At Independence in 1947 the Hunts returned to London. In 1948 Roland joined the Commonwealth Relations Office and was immediately returned to the subcontinent as a Third Secretary on the staff of the British High Commissioner in Pakistan. Between 1950 and 1952 he was based in Whitehall, dealing with East African security matters, in the course of which he spent some time in Nairobi as a member of the UK team at the African Defence Facilities Conference. In 1952 he was promoted to be Political Secretary in the High Commission in South Africa, where with his previous defence experience he was appropriately involved in the negotiations for the Simonstown Agreement.

In 1956, on promotion to Counsellor, he was appointed as "John the Baptist" and Deputy High Commissioner designate to prepare the way for the setting up of the new High Commission in Kuala Lumpur prior to Malaya becoming independent in 1957. There he established a close working relationship with the founding Prime Minister, Tunku Abdul Rahman. Hunt's son Julian tells the story that when Benjamin Britten's entry to the international competition for Malaya's national anthem was received, the Tunku zoomed round with outriders to Hunt's home, where he had to be roused from a sickbed. After Hunt had played the proposed anthem on the piano, they both agreed that it would not do. So they tentatively proposed some modifications and returned the entry to Britten, who was, predictably, not amused. Nothing more was heard from him, and in the end a local dance tune, suitably slowed down, was chosen.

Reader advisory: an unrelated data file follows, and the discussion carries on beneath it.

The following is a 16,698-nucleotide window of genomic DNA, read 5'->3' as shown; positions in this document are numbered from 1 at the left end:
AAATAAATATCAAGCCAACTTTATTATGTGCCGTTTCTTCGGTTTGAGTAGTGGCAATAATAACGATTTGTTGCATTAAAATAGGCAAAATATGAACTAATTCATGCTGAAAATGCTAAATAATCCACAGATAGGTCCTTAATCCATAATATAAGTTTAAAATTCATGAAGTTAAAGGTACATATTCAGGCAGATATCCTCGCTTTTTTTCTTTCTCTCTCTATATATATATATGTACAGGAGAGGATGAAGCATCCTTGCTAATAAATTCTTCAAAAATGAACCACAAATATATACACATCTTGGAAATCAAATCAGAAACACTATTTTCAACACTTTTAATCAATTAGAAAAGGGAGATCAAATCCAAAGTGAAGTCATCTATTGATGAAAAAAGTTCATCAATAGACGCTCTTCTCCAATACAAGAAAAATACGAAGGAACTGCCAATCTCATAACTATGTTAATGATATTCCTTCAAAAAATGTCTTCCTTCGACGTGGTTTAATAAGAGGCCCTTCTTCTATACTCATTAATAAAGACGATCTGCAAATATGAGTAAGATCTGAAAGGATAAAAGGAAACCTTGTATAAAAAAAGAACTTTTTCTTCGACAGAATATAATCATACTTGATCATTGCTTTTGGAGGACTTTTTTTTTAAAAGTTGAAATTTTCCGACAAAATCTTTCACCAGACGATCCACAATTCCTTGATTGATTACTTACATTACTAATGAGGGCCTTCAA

With the ending of the emergency in Malaya, Hunt visited South Vietnam to study and advise on the insurgency problem there. He returned to London in 1960 to attend the Imperial Defence College course, and in 1962 was posted back to Pakistan as Deputy High Commissioner, before being appointed High Commissioner in Uganda in 1965.

Roland Hunt's life was enormously enriched by his love of music, and he gave great pleasure to others as well as to himself through his gifted piano-playing. He had a close-knit family in which, until her death from cancer in 1989, he was powerfully supported by Pauline. She was probably more ambitious for him than he was for himself, and made no secret of her disappointment when his premature retirement deprived him of the knighthood he would probably otherwise have been awarded. Roland himself, on the other hand, had a deeply philosophical approach to events and, even after suffering a stroke which seriously impaired his speech and his piano-playing, was prepared to treat life's ups and downs with tolerant amusement.

Roland Charles Colin Hunt, diplomat: born London 19 March 1916; Deputy High Commissioner in the Federation of Malaya, Kuala Lumpur 1957-59; Assistant Secretary, Commonwealth Relations Office 1961; British Deputy High Commissioner in Pakistan 1962-65; CMG 1965; British High Commissioner in Uganda 1965-67; Assistant Under-Secretary of State, Commonwealth Office/Foreign and Commonwealth Office 1967-70; High Commissioner, Trinidad and Tobago 1970-73; Director, British National Committee, International Chamber of Commerce 1973-76; married 1939 Pauline Garnett (died 1989; three sons, two daughters); died Reading, Berkshire 24 March 1999.